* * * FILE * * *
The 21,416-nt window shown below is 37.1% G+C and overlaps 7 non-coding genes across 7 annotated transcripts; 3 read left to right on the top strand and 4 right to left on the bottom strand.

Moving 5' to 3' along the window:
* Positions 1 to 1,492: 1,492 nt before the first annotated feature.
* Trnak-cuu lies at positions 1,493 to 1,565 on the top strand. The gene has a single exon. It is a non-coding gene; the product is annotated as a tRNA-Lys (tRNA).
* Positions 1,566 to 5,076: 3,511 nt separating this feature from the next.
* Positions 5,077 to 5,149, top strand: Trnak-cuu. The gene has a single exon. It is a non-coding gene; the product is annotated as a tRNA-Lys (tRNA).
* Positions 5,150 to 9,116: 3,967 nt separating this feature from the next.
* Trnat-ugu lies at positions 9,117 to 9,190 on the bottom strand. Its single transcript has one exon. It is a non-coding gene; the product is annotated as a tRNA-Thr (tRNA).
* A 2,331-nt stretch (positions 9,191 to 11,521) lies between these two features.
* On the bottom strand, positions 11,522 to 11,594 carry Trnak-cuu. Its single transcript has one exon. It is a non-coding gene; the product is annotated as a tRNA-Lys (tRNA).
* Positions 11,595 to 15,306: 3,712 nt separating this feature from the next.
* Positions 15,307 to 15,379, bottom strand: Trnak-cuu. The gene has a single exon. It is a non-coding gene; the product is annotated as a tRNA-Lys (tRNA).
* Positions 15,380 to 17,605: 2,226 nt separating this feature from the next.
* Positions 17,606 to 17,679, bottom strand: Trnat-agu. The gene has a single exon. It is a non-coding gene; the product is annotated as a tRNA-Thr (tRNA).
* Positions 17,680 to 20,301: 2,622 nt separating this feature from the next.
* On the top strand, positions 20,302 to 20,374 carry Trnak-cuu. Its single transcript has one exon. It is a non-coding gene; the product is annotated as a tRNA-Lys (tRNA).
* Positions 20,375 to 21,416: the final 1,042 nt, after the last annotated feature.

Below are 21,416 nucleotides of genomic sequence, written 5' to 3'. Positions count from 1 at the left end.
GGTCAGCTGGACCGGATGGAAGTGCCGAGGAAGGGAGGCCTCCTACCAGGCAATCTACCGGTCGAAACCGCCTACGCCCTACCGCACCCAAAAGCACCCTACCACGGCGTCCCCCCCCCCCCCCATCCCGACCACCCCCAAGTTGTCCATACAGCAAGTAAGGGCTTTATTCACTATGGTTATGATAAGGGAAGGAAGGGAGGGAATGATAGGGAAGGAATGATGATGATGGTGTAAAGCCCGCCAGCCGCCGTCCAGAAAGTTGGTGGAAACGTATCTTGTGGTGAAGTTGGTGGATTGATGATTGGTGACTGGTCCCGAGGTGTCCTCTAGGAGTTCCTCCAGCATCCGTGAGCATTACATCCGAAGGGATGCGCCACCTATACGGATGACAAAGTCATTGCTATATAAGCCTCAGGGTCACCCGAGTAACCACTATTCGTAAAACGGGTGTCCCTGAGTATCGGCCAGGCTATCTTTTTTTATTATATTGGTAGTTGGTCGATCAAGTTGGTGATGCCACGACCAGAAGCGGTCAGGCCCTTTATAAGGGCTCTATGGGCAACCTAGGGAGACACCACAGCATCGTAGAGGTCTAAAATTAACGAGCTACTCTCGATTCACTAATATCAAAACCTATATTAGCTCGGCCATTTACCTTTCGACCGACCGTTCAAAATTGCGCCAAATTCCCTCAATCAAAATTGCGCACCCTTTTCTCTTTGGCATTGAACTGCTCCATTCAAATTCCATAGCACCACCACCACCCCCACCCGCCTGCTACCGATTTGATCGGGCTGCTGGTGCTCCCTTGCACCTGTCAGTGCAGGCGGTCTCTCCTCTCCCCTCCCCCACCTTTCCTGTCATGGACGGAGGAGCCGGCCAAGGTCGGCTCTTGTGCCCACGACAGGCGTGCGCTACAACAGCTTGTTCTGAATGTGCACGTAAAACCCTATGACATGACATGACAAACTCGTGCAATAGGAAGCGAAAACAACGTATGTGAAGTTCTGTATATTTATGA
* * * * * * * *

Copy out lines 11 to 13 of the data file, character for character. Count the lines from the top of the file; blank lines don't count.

* Positions 11,595 to 15,306: 3,712 nt separating this feature from the next.
* Positions 15,307 to 15,379, bottom strand: Trnak-cuu. The gene has a single exon. It is a non-coding gene; the product is annotated as a tRNA-Lys (tRNA).
* Positions 15,380 to 17,605: 2,226 nt separating this feature from the next.